Fighting Cultural Heritage Crimes. An Introduction
About the Course
The aim of this course is raising public awareness and providing the concept basics about Cultural Heritage Crimes, as well as informing about the principal legislative and operative tools to counter such phenomena.
This course has been developed by Ca' Foscari University of Venice and the Center for Cultural Heritage Technology-IIT in the framework of NETCHER H2020 Project.
Besides Ca' Foscari-IIT representatives (Lucio Milano, Cristina Tonghini, Arianna Traviglia, and Riccardo Giovanelli), the following international instructors have contributed to this MOOC: Sunna Altnöder and Edouard Planche (UNESCO); Major Lorenzo Pella (Carabinieri for the Protection of Cultural Heritage); Corrado Catesi and Paolo Pellegrino (INTERPOL); Kristin Hausler (British Institute of International and Comparative Law); Daniela Rizzo and Maurizio Pellegrini (MIG, former MIBACT); Luca Zamparo (MEMO project, University of Padua); Peter Campbell (Cranfield University); Michela De Bernardin (The Journal of Cultural Heritage Crime); Samuel Hardy (University of Oslo - DniR); Deodato Tapete and Francesca Cigna (ASI - Italian Space Agency); Serena Epifani (The Journal of Cultural Heritage Crime); Marianne Mödlinger (EAA Community: Illicit Trade in Cultural Material).
Arts and HumanitiesTraining hours
- Acquirement of core knowledge about the illicit activities involving cultural heritage.
- Familiarisation with the main legislative and operative tools to contrast cultural heritage crimes.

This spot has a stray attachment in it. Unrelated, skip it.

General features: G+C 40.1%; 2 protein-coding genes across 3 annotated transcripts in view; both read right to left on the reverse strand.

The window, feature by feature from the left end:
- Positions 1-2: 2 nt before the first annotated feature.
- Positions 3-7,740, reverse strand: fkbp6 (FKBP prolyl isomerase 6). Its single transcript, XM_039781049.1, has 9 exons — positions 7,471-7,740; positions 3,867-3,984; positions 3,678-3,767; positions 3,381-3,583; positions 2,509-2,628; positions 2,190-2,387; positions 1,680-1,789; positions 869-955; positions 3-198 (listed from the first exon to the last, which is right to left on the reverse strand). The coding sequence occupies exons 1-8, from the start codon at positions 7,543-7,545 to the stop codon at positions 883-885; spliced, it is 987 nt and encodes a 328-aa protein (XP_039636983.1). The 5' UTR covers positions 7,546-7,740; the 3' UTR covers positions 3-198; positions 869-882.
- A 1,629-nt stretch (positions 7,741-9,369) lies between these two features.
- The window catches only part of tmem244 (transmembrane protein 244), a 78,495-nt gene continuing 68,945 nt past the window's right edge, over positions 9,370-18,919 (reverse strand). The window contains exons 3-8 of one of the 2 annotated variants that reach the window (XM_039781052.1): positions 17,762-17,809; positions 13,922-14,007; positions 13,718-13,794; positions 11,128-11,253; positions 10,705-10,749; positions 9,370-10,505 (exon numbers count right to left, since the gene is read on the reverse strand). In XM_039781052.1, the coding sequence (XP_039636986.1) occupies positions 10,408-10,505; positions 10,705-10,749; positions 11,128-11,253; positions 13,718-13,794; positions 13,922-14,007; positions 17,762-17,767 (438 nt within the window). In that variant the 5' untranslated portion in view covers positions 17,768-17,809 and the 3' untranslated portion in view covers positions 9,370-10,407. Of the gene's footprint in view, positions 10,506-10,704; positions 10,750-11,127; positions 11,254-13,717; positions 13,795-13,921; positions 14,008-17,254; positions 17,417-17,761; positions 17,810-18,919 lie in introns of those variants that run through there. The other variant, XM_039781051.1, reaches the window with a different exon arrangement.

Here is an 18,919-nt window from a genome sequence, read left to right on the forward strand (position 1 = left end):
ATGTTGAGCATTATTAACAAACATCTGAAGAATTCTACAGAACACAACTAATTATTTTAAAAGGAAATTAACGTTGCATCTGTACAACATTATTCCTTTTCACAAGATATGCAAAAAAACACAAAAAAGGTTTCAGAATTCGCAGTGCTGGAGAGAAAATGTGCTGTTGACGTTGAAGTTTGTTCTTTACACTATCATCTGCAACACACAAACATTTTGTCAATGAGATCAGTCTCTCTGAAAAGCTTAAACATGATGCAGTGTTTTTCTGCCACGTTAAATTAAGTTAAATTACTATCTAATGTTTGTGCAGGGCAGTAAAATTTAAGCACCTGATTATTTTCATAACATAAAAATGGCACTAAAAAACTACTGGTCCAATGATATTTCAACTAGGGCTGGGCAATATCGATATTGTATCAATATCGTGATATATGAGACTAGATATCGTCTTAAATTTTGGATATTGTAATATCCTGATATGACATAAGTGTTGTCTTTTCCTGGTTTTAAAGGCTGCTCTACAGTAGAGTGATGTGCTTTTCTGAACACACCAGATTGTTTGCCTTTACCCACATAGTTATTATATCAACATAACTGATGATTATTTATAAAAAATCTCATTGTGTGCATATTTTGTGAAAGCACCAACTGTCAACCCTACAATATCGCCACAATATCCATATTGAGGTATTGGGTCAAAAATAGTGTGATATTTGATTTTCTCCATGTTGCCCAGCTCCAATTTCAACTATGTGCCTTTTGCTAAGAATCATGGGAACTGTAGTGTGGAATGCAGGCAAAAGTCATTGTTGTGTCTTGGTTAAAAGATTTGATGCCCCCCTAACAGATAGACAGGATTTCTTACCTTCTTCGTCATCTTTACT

- Awareness-raising of the correct behaviour when dealing with or studying/publishing cultural property.
Background and Requirements
Updated and selected Bibliography
- S. Mackenzie - N. Brodie - D. Yates - C. Tsirogiannis, Trafficking Culture: New Directions in Researching the Global Market in Illicit Antiquities, 2019.
- Illicit trade in cultural goods in Europe: characteristics, criminal justice responses and an analysis of the applicability of technologies in the combat against the trade: final report, European Commission (Directorate-General for Education, Sport, Culture, and Youth) 2019.
- A. Al-Azm - K.A. Paul - S. Graham, Facebook's Black Market in Antiquities; trafficking, terrorism, and war crimes, ATHAR Project 2019.
- M. Amato, Antiquities Theft: The Role of the Museum in Modern Symbolic Violence, in Student Publications April 2019.
- S. Hufnagel - D. Chappell (Eds.),The Palgrave Handbook on Art Crime, 2019.
- The European Union Legal Framework and the Fight against the Illicit Trafficking of Cultural Property Coming from Situations of Armed Conflict, Law Department, University of Milano-Bicocca (Milano, Italy) - S. Urbinati, in Santander Art and Culture Law Review 4, pp. 51–70, 2018.
- Restitution of Looted Art: What About Access to Justice?, Grotius Centre for International Legal Studies, University of Leiden (Leiden, The Netherlands) - E. Campfens, in Santander Art and Culture Law Review 4, pp. 185–220, 2018.
- S. Mackenzie - D. Yates, What is Grey about the "Grey Market" in Antiquities?, in The Architecture of Illegal Markets Towards an Economic Sociology of Illegality in the Economy, pp. 70–86, 2017.
- P. J. O'Keefe, Protecting cultural objects: before and after 1970, Institute of Art and Law, Crickadarn (Builth Wells, UK) 2017.
- B.L. Murphy, Museums, Ethics and Cultural Heritage, ICOM 2016.
- S. Bell, Fakes and Forgeries, 2009.